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Whicka-Whicka: Pancakes From Scratch

You're probably wondering how the sound of a needle scratching (being dragged back and forth across a turntable) came to be used to describe pancakes. Well, it really has no correlation. Not yet anyway.


My kids' stroke my ego every time they tell me I make the best pancakes. I humbly thank them and go about life. Little do they know I only add water to an already premade Krusteaz pancake mix. I feel like the Rice Krispie treat lady who pretends to slave all day in the kitchen only to present Rice Krispie treats to her family with a dusting of flour all over her face. A fraud...that’s what I am... a fraud.


I found myself in a jam for my daughter's 20th birthday breakfast of pancakes and bacon. (Happy Birthday Sofia!) I went to the cupboard only to find that the cupboard space where the Costco sized bag of Krusteaz pancake mix resides was empty. WTF? For a second, I panicked. The jig is up. What was a mother to do? Improvise, that's what!


And so, I got to scratchin' (whicka whicka) my head and it dawned on me that I could attempt to make them from scratch (whicka-whicka). My initial reaction was trepidation. Real pancakes are difficult to prepare, or so I thought. I grabbed my recipe box and and put my recipe reading to work.


Much like Grandmaster Flash does on “White Lines” ... I started mixin' and scratchin' (whicka whicka)— (ok- I'm done being nerdy with the DJ scratching and flour/sugar reference). I realized that pancakes from scratch take about two more minutes to make than the run-of-the-mill pancake mix. Seven simple pantry and refrigerator staples without all the mono-this or dextrose-that ingredients. It was so simple that I wondered why I never tried it before. Creating tastier and more authentic pancakes is quite simple. Someone, somewhere in the pancake mix industry duped us. Scratch pancakes are a cinch. (whicka-whicka)


*For the record, the pancakes were a hit with the birthday girl.


Cooking Class with Carol

Things to Consider


  • Consider doing this recipe. It's simple, really it is. I think your family will enjoy them.

  • They are tastier and had such a better flavor than premixed. No need to drown them in maple syrup or powder sugar. Their taste stood firmly on its own saving calories from using less toppings.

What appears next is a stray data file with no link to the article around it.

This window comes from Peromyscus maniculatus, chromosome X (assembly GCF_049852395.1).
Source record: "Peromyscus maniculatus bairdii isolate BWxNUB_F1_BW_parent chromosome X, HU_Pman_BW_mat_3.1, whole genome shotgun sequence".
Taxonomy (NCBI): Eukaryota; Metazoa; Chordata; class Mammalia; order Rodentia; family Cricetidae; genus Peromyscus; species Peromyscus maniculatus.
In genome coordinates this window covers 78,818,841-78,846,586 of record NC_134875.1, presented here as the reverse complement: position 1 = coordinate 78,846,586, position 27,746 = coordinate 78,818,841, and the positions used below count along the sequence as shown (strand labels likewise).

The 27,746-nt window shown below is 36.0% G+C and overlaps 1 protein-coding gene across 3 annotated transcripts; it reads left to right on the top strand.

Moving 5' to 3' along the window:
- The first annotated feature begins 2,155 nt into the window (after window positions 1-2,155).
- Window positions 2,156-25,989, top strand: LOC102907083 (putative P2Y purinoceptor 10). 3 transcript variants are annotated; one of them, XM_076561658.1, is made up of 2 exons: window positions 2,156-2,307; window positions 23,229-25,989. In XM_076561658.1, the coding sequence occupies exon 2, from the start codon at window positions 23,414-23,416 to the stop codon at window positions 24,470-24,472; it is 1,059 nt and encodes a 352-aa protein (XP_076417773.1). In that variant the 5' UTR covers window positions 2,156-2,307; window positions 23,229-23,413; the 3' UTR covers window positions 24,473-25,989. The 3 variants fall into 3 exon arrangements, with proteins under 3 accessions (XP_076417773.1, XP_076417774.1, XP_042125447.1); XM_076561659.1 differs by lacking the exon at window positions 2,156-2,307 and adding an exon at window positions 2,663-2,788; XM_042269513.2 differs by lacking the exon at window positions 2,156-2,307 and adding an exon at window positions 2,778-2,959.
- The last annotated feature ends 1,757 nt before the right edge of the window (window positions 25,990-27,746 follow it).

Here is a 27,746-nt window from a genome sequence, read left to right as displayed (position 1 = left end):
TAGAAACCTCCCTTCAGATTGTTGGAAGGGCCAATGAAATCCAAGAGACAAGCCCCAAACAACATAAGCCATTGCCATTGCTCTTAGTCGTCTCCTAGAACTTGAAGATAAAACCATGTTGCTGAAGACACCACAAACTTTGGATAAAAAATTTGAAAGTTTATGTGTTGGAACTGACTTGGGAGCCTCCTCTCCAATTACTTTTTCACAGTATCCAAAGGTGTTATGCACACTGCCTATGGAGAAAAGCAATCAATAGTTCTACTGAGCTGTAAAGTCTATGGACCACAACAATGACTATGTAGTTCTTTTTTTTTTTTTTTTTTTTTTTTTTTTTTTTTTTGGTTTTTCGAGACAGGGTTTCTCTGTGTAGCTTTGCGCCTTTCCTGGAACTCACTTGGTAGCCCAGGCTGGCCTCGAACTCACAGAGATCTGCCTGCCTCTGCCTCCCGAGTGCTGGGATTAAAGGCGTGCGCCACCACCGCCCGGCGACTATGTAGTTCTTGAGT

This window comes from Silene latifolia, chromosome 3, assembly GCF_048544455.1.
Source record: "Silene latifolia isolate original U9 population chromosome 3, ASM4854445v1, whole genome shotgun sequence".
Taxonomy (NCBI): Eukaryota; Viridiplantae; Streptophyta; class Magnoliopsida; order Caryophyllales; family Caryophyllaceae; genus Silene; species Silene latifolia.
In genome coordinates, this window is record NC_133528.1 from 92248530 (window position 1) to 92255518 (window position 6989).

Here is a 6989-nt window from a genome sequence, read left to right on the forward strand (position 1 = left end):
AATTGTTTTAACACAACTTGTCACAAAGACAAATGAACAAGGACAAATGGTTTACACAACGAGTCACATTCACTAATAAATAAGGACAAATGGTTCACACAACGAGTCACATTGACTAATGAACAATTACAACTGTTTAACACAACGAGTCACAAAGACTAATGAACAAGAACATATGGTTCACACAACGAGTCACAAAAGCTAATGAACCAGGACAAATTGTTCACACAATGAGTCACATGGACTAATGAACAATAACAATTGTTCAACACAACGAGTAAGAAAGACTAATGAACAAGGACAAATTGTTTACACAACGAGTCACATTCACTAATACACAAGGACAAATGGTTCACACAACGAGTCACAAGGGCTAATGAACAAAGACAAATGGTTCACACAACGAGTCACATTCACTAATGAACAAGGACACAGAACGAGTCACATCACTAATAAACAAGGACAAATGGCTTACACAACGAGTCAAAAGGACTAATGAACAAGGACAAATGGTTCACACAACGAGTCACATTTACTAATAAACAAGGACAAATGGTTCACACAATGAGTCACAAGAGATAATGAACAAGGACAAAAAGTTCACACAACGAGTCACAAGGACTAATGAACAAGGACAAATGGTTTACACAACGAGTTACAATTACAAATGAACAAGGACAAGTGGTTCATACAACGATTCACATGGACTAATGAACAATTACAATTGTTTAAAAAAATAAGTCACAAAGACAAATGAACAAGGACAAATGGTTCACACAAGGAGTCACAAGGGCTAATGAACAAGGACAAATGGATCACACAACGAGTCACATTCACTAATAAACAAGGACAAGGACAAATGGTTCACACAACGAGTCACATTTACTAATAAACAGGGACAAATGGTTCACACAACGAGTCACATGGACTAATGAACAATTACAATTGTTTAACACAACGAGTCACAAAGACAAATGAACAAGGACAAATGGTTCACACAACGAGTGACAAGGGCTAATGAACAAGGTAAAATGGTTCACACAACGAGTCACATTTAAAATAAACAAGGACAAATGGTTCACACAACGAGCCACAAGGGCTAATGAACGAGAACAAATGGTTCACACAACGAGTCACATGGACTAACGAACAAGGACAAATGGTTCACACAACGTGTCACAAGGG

• The baking powder in the recipe will give these pancakes the fluff. Not as high of a lift as the premixed, but I felt the flavor profile clearly outweighed the puffiness. (Pamela's crepe pancakes are flat-- and somehow everyone loves them-- not sure what the fluffiness does except for a visual appeal). Don't be surprised if they don't stand each an inch thick.

  • Adding chocolate chips or blueberries or any of your other favorites can be done. I typically add them once I ladle batter onto the griddle.

  • This recipe calls for adding the dry ingredients into the wet ingredients. Make sure you follow this step properly.

  • Realistically this recipe will yield 6-8 pancakes of normal size. More for silver dollars, less for larger pancakes. Double recipe if needed to feed a large crowd.


Ingredients




  • 1 cup all-purpose flour, (spooned and leveled)

  • 2 tablespoons sugar

  • 2 teaspoons baking powder

  • 1/2 teaspoon salt

  • 1 cup milk

  • 2 tablespoons unsalted butter, melted

  • 1 large egg


1 tablespoon vegetable oil

Assorted toppings, such as butter, maple syrup, confectioners' sugar, honey, jams, preserves, sweetened whipped cream, or chocolate syrup


Directions

  • Preheat oven to 200 degrees; have a baking sheet or heatproof platter ready to keep cooked pancakes warm in the oven. (Only if you’re making a large portion for many people)

  • In a small bowl, whisk or sift together flour, sugar, baking powder, and salt; set aside.


  • In a medium bowl, whisk together milk, melted butter, and egg. Add dry ingredients to milk mixture; whisk until just moistened (do not overmix; a few small lumps are fine).




  • Heat a large skillet (nonstick or cast-iron) or griddle over medium. Fold a sheet of paper towel in half and moisten with oil; carefully rub skillet with oiled paper towel.

  • For each pancake, spoon a ladleful or 2 to 3 tablespoons of batter onto skillet. Batter should be thin enough to form a circle.




  • Cook until surface of pancakes has some bubbles, and a few have burst, 1 to 2 minutes. Flip carefully with a thin spatula, and cook until browned on the underside, 1 to 2 more minutes.





  • Transfer to a baking sheet or platter; cover loosely with aluminum foil and keep warm in oven. Continue with more oil and remaining batter. Serve warm, with desired toppings. (butter and hot syrup are my favorites)










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Dan Tanna
Dan Tanna
Feb 21, 2022

Those flapjacks look great!!

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